The precarious geopolitics of phosphorous
Over the ages, human civilisations have excelled and fallen depending on the availability and use of limited resources. Fossil fuels, minerals, land, freshwater and food are often the measuring sticks of relative wealth. These limited resources determine just how long exploitation can continue before we have to adapt more sustainable practices.
Geopolitics and limited natural resources can create major problems and challenges, causing enormous inequities within countries and between various regions of the world. The so-called “oil crisis” of the early 1970s, which was caused by a geopolitical shift in control of the Middle East oil reserves, created a global dependency on fossil fuel pricing. For the past 30 years, energy politics have played a central role in how countries determine domestic and global policies.
It is therefore of interest to take a more in-depth look at other natural resources, which are limited in supply and which have a highly skewed geographical distribution. The case in point is the global supply of phosphorous, a non-renewable but essential nutrient for all forms of life. Phosphorous is about 10 times more abundant in living organisms than what is found in the earth’s crust, thus demanding a “luxury” consumption mechanism. Phosphate rock is mined to produce phosphoric acid and elemental phosphorous. Sulphuric acid is reacted with phosphate rock to produce the fertiliser triple superphosphate, or with anhydrous ammonia to produce ammonium phosphate fertilisers. Elemental phosphorous is the base for furnace-grade phosphoric acid, phosphorous pentasulfide, phosphorous pentoxide, and phosphorous trichloride. Approximately 90 per cent of phosphate rock is used for fertilisers and animal feed supplements and the rest for industrial chemicals . Urbanisation and intensive agricultural practices have brought about the application of chemical fertilisers in order to produce adequate amounts of food. But we have neglected to close the nutrient cycle, and have instead chosen to exploit phosphorous and other important minerals without ecological controls (see flow chart: Tracking phosphorous). This has left us in a situation where little phosphorous is recycled either within populated areas or from agricultural land. Excess runoff and discharge of phosphorous in surface waters have resulted in eutrophication and algal overgrowth, which creates oxygen-poor conditions, reduces water quality and damages ecosystems. This approach to resource use has also made us highly dependent on expansive extraction of limited supplies.
About one billion metric tonnes of phosphorous were mined between 1950 and 2000. During this period, about 800 million metric tonnes (one megatonne=one million metric tonnes) of phosphorous-containing fertilisers were applied to the Earth’s croplands. This has increased the standing stock of phosphorous in the upper 10 centimetres of soil in the world’s croplands to roughly 1,300 million metric tonnes, an increase of 30 per cent. Close to a quarter of the mined phosphorous (250 million tonnes) since 1950 has found its way to the aquatic environment (oceans and fresh water lakes) or buried in sanitary landfills or ‘sinks’. Of the next billion tonnes of phosphorous we mine between 2000 and 2050, a significant percentage can be recovered by using sustainable agriculture and sanitation. This should be a priority for the global policy agenda.
Little has been published on the risks and limitations of global supply and demand of phosphorous, but after reviewing the available data there is cause for considerable concern. The US will deplete its commercially viable reserves within 30 years. Most of the commercially viable reserves (those that can be extracted profitably under present economic, infrastructure and technical conditions) are found only in Morocco/Western Sahara and China. India is the largest country in the world that is most dependent on foreign sources of phosphate.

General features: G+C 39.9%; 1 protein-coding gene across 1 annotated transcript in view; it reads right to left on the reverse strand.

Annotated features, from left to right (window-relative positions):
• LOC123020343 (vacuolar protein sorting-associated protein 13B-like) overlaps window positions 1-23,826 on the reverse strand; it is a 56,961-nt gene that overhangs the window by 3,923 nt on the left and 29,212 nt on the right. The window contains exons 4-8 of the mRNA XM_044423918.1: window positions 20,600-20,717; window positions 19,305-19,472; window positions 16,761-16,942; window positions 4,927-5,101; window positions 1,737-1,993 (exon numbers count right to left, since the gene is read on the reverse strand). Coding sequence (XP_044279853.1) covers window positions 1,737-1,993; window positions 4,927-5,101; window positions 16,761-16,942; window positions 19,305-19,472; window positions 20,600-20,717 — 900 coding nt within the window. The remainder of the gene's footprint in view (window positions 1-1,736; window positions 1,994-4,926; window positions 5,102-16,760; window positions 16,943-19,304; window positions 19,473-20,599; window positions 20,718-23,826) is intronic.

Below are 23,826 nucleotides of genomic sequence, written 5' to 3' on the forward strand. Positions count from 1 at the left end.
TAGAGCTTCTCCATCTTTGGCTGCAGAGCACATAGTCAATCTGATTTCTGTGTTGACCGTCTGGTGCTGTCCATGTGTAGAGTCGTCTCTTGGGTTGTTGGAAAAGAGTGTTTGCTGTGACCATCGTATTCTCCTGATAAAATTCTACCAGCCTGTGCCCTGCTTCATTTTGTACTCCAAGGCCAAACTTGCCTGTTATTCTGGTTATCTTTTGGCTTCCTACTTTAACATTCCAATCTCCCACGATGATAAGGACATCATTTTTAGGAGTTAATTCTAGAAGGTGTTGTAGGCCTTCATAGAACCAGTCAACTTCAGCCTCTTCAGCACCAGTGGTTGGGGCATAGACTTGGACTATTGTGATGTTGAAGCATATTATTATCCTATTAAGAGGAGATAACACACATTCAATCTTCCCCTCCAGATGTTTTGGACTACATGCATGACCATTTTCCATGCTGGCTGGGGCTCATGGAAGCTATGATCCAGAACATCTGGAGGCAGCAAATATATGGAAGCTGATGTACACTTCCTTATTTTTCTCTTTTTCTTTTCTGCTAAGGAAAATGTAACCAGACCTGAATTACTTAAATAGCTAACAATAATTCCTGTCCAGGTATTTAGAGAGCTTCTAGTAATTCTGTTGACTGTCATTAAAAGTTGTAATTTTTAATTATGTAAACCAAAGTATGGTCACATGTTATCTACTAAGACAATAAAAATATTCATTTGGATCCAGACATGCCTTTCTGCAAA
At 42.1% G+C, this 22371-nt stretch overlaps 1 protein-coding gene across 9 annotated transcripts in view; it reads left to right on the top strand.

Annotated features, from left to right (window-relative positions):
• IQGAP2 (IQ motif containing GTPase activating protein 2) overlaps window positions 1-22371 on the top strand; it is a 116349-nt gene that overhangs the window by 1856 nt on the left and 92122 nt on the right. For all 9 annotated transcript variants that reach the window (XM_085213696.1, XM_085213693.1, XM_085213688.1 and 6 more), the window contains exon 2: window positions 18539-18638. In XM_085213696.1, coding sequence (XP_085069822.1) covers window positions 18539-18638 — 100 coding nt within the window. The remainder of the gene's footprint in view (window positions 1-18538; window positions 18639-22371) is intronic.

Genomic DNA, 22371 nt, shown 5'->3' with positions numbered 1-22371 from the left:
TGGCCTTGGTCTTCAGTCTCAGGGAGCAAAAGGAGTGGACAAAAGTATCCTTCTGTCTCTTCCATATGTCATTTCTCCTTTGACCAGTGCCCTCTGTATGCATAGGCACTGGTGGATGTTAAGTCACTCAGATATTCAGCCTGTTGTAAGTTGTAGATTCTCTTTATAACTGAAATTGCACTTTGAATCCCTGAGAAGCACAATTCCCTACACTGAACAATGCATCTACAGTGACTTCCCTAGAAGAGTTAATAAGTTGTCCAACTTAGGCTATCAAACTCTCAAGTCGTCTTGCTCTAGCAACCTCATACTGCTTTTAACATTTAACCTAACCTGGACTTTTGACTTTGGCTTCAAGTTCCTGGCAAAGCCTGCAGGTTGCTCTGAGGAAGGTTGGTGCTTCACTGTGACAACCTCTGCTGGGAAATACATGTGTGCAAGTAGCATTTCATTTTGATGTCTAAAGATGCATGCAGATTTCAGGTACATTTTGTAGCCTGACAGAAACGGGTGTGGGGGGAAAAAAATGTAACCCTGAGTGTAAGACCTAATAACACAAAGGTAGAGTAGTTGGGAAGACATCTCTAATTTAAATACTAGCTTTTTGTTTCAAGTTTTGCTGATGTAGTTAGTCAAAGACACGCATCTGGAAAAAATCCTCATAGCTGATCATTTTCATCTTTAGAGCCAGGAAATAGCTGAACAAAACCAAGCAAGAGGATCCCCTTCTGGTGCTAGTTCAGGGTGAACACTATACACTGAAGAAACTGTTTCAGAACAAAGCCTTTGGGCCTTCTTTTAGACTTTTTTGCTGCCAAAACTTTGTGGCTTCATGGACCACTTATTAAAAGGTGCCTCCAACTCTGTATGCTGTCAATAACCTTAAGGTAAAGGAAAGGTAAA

The business of phosphate
The phosphate business can be analysed in terms of the estimates of economically viable reserves, the production of phosphate rock (mainly from marine sedimentary deposits called phosphorite) and production of phosphoric acid. Economic extraction of phosphate from rock depends on large quantities of sulphur, also a limited natural resource.
COMMERCIALLY VIABLE RESERVES: There are about 18, 000 megatonnes of phosphate rock. China has 37 per cent of the reserves, Morocco/Western Sahara 32 per cent and USA 5 to 6 per cent. But Morocco/Western Sahara’s potential reserves and geological in situ resources are approximately 60 per cent of the total world resources, estimates the US Geological Survey (USGS)
EXTRACTION: About 138 megatonnes of phosphate rock is extracted each year in the world. Extraction is dominated by USA (24 per cent), China (17 per cent) and Morocco/Western Sahara (17 per cent)
ORE EXPORT: As much as 30 megatonnes of phosphate rock is exported in the world each year. Morocco dominates 40 per cent of the exports, followed by Jordan (13 per cent), China (13 per cent) and Russia (10 per cent)
PRODUCTION: Annual phosphoric acid production is about 21 megatonnes. Sector dominated by USA (50 per cent), Morocco (15 per cent), Russia (10 per cent) and Tunisia (5 per cent)
PRODUCT IMPORTS: About 3.7 megatonnes of phosphoric acid is imported each year. India’s share, the largest, is 60 per cent; it is followed by Europe at 18 per cent
It’s clear from these figures that the distribution of commercially viable phosphate reserves is heavily skewed and in the control of Morocco and China. Export is dominated by Morocco alone as China is not a major exporter.
The situation thus is a familiar one: countries will become more and more dependent on phosphate rock imports while reserves dwindle (see: What countries are doing to get hold of phosphorous). That phosphorous is limited and non-renewable has similarities to the oil crisis of the 1970s, but one major difference should be kept in mind: phosphorous cannot be substituted using alternative resources. Thus, a world dependent on phosphorous is much more vulnerable than the one focussed on fossil fuel availability.
The fight for Western Sahara